FREQUENTLY ASKED QUESTIONSGeneral Pre-lien Notice Lien Affidavit Bond Claim Lien Release Notary and Filing
To prepare a prelien notice, a lien affidavit or bond claim document, you will need the general information of the project and contract. Other information will also be necessary and it will depend on what type of document you need and your role in the project. Information required
A “Commercial (Public Works)” and/or “Public works project” is any project where the ultimate owner of the construction project is a governmental agency such as the federal, state or city government. Common examples of public projects are construction projects that include:• Sewers• Road & bridge construction• Government buildings• Schools• Universities• Government property• Public parks• Utility work (if publicly owned)• Bus stations
A “Commercial Project (Private)” is any construction project that is not a residential project such as an office building, hospital, church, or store. This definition may include the construction of a tract home or multi family or condominium buildings.• Office Building• Apartment Complex• Duplex• Fourplex• Store• Car Dealership• Church• Spec Home• Subdivision Construction• Coffee Shop• Medical Complex/HospitalOther examples of commercial projects include: tract or pre-designed (spec) homes, apartments, condominiums that have not yet been purchased, dormitories, hotels, nunnery, nursing homes, assisted living, and other living space which is not actually owned by the person who is going to occupy it.
“Residential Construction Project” is very narrowly defined. It is a project for the construction or repair or remodel of a residence that includes an agreement with an owner. The term ‘owner’ refers to a person or persons who are actually going to own and occupy the property.Due to the narrow definition of Residential Construction Project, most projects qualify as commercial or private construction projects rather than residential projects.Generally the following projects do qualify as residential construction projects:
- Custom home projects (only if the home is already owned by the person who will occupy it),
- Remodeling projects (only if the owner actually resides in that property),
- Additions to an existing home (only if the owner actually lives in that property),
- Pre-purchased homes (a home that at the time of construction, was owned by the person who will live in it).
Condominiums and spec homes are only residential construction projects if they have been purchased by the person owner who is going to occupy them live there before the beginning of construction.In other words, if the owner of a lot hires a contractor to build a house but is not going to live there, then it is considered to be a commercial construction project. But if the owner of the lot will actually live in the house under construction, then it is considered to be a residential construction project.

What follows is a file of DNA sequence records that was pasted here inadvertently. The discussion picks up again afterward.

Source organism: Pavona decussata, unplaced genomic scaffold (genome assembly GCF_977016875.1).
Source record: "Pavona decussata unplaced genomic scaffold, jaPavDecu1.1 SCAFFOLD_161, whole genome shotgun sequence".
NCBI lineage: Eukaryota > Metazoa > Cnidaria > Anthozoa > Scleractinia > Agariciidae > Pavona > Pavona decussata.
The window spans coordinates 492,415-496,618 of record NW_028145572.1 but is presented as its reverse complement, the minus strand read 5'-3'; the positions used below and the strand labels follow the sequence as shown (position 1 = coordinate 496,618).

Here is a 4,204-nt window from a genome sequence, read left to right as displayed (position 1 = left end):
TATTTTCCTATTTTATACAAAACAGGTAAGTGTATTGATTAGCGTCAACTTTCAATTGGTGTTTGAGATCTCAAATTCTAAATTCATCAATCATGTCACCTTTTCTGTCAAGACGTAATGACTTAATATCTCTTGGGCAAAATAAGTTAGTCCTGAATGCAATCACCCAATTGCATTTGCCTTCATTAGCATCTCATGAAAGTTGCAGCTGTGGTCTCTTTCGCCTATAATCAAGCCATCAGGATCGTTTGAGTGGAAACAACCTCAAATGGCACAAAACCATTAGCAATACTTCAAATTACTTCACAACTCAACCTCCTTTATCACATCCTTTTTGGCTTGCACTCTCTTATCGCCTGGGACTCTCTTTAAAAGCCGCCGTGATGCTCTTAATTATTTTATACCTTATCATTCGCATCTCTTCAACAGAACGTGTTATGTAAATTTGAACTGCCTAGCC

No. Texas Easy Lien system is currently designed to prepare lien and bond documents for commercial and Texas government public projects.
This is an important issue that is often misunderstood. The dates and deadlines related for lien and bond claims are based off the month and year in which the work was actually performed. The invoice date and company accounting methods are irrelevant for these claims.The important issues are when the work was actually performed and the value of the work for each individual month.A helpful example? Assume that a contractor completed a three-month painting project that lasted from January to March. The contractor would need to separately identify the value of the work performed for January, February, and March. It would not matter if only one invoice was issued at the end of the project.The deadlines will vary depending on the type of document and the type of contractor or supplier. General deadlines can be found in the chart below.IMPORTANT, IF THE 15th OF THE MONTH FALLS ON A WEEKEND OR A HOLIDAY, THE LAST DAY TO FILE A LIEN WILL ALWAYS MOVE TO THE EARLIEST BUSINESS DAY.
It is a lien derived from the Texas constitution and it is not subject to the statues of the Texas Property Code. This type of lien allows any original contractor or supplier under direct contract with the project owner, eliminates the requirement of sending written prelien notices for an unpaid claim.
No. The Texas constitution only allows a general contractor and those who have a direct contract with the owner to assert a constitutional lien (this lien does not require sending written prelien notices). Subcontractors do not have a direct contract with the owner, therefore those construction liens are called Mechanic’s Lien Affidavit.Exception: If a subcontractor has a direct contract with the project owner, then it might be able to assert a constitutional lien against the project.